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Live Nation/Ticketmaster to set about pricing changes

on May 13, 2010, 10:25am

Full disclosure: My cursory knowledge about the Business world goes little further than what I have gleaned from “The Office” and the one or two times I bought weed from a guy in college.

The Live Nation/Ticketmaster merger is still a hot point of contention between the new ticketing conglomerate and, well, everyone else. When the merger took place in January, no one had actually believed that it would bring down ticket prices and help out musicians and fans alike. But at the very least, today we’re seeing some change in the paradigm of the business of ticketing. Live Nation –after reporting that concert attendance was down 3% in the 1st quarter–  is looking for a way to bump those numbers, and Entertainment Chief Executive of Live Nation Michael Rapino believes that it comes in the form of dynamic ticket pricing as opposed to service fees.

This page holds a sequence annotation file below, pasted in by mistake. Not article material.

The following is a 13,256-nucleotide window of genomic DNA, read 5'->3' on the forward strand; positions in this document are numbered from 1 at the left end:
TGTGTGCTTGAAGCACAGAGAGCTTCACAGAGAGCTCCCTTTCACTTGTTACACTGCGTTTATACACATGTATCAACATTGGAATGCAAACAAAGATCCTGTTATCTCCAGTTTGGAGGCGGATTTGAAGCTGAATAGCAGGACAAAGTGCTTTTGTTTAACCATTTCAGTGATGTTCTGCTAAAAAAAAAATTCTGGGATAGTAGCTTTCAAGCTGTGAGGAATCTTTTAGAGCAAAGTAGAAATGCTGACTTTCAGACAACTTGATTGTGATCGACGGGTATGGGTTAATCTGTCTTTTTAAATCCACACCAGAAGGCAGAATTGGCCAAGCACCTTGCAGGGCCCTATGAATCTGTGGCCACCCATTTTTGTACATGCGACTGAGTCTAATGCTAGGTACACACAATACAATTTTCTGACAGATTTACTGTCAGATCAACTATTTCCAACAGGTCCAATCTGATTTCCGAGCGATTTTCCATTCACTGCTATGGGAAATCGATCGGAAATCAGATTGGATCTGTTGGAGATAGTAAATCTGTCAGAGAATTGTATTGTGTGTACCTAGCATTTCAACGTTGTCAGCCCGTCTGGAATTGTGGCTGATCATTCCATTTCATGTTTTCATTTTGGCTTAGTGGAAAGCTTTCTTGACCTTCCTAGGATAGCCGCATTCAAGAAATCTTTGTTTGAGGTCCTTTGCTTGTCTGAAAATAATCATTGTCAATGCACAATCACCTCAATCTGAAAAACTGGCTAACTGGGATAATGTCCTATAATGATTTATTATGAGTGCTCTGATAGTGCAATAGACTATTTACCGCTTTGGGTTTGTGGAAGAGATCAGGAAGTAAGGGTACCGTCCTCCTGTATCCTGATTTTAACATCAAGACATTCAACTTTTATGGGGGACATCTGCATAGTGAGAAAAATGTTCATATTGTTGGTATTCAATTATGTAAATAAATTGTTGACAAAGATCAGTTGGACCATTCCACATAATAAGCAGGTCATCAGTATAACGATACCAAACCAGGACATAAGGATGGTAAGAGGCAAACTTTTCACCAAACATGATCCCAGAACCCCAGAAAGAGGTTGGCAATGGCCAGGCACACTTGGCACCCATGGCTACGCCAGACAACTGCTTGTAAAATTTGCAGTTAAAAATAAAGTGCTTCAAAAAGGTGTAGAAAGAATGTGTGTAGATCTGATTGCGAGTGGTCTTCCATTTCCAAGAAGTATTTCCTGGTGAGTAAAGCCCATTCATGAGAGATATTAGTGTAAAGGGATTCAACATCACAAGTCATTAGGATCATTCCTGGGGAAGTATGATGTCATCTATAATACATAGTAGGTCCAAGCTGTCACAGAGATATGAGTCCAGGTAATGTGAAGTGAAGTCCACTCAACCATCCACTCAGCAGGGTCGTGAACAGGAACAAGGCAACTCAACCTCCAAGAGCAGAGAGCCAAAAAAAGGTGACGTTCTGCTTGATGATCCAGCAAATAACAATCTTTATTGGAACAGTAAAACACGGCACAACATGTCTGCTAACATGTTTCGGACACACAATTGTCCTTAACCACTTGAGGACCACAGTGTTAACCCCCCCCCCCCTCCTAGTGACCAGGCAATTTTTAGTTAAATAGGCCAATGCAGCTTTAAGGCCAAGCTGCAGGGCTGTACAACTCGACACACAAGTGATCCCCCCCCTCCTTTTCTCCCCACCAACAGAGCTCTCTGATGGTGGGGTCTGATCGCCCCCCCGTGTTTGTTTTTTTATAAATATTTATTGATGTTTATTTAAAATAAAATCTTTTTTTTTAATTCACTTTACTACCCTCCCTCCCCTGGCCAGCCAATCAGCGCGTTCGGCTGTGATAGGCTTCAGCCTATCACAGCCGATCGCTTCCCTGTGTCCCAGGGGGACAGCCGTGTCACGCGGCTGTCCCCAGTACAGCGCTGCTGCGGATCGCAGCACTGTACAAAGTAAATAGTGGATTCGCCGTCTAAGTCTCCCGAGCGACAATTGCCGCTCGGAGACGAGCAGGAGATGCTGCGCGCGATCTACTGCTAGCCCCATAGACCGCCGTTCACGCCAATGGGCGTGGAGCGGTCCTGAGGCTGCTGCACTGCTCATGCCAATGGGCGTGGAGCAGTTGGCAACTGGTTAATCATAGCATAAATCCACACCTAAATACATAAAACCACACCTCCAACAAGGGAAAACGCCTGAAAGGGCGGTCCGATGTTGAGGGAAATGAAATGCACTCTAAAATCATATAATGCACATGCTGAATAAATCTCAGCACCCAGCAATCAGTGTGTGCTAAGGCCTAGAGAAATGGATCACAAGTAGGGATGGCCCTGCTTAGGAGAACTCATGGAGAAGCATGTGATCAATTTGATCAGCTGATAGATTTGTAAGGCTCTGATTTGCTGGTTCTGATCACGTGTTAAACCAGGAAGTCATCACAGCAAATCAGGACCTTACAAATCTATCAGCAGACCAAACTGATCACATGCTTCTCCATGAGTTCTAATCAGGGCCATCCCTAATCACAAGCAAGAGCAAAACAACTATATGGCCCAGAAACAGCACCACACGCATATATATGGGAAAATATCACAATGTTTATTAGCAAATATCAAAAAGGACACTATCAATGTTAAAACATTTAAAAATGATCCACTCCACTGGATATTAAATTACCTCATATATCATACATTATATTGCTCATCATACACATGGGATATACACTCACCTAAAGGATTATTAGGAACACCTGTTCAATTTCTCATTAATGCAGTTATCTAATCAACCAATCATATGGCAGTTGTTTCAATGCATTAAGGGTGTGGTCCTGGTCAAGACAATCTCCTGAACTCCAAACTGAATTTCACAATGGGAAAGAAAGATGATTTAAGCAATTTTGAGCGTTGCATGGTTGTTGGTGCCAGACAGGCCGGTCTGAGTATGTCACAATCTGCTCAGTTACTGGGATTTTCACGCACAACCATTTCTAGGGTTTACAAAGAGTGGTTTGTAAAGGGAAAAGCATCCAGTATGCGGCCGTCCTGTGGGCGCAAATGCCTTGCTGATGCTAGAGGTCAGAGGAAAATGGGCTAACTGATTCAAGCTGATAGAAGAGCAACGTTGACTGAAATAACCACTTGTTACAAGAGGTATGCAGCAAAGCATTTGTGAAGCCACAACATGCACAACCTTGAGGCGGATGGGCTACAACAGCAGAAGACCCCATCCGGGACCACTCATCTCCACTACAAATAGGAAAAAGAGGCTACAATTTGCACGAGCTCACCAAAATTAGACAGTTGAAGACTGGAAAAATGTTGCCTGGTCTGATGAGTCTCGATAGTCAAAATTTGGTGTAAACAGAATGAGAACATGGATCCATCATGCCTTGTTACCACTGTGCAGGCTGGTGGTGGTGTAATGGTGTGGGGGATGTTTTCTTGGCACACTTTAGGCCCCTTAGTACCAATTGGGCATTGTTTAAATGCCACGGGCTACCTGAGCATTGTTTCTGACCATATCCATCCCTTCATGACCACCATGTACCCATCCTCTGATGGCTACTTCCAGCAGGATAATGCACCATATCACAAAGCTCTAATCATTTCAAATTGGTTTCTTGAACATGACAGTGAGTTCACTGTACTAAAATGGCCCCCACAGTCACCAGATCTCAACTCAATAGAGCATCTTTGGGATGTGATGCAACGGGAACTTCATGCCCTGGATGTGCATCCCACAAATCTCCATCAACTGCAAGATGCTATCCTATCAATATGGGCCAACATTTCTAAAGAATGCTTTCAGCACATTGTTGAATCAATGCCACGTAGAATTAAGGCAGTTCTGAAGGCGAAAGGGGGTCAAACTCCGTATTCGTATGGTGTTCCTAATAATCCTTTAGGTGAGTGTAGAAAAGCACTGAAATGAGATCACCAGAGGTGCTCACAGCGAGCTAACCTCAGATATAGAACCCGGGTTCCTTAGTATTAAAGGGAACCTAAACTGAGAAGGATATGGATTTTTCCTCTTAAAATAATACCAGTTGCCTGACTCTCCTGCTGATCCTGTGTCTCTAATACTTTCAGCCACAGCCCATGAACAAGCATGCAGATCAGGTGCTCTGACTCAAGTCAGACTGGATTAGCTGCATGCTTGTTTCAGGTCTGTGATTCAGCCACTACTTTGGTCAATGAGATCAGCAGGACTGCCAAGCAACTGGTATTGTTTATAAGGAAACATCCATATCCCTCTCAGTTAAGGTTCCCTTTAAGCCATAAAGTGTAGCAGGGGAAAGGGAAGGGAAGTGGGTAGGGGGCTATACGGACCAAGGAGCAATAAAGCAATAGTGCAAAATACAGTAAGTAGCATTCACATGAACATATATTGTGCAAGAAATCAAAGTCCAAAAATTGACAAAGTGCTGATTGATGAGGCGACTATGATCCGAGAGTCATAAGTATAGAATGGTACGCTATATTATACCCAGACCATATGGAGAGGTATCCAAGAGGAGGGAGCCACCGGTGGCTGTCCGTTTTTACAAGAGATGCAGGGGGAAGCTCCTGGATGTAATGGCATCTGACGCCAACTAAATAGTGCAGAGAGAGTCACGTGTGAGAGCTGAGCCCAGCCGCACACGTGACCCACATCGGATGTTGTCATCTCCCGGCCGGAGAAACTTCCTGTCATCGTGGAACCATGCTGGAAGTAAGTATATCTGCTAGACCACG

The LA Times Music Blog took a look at some information disseminated during a conference call that took place after Live Nation’s earning report. Rapino states that, “Our fundamental belief at Ticketmaster/Live Nation is the answer to grow our business is less about trying to make $5 or $6 million in service fees off secondaries and much more important to figure out how to capture that $1 billion in up-sell on the face value of tickets.”  Those “secondaries” are brokerage sites, such as Ticketmaster’s own TicketsNow, who most recently was in the news for scalping and price gauging The Boss’ tickets.

“So,” continued Rapino, “whether it’s seat maps, dynamic pricing or just convincing the band that the front row is worth $400, not $100, we’re noticing a great reception by artists worldwide who would like to capture more of the upside, and our first goal is to figure out how to price the house right.”

To do that, Rapino plans to analyze at how tickets at venues are priced, and begin creating a wider variety of pricing for larger venues, claiming that this kind of pricing will benefit the artist directly and increase attendance at concerts.

In a related story, concert goers everywhere unanimously say, “Bullshit.”

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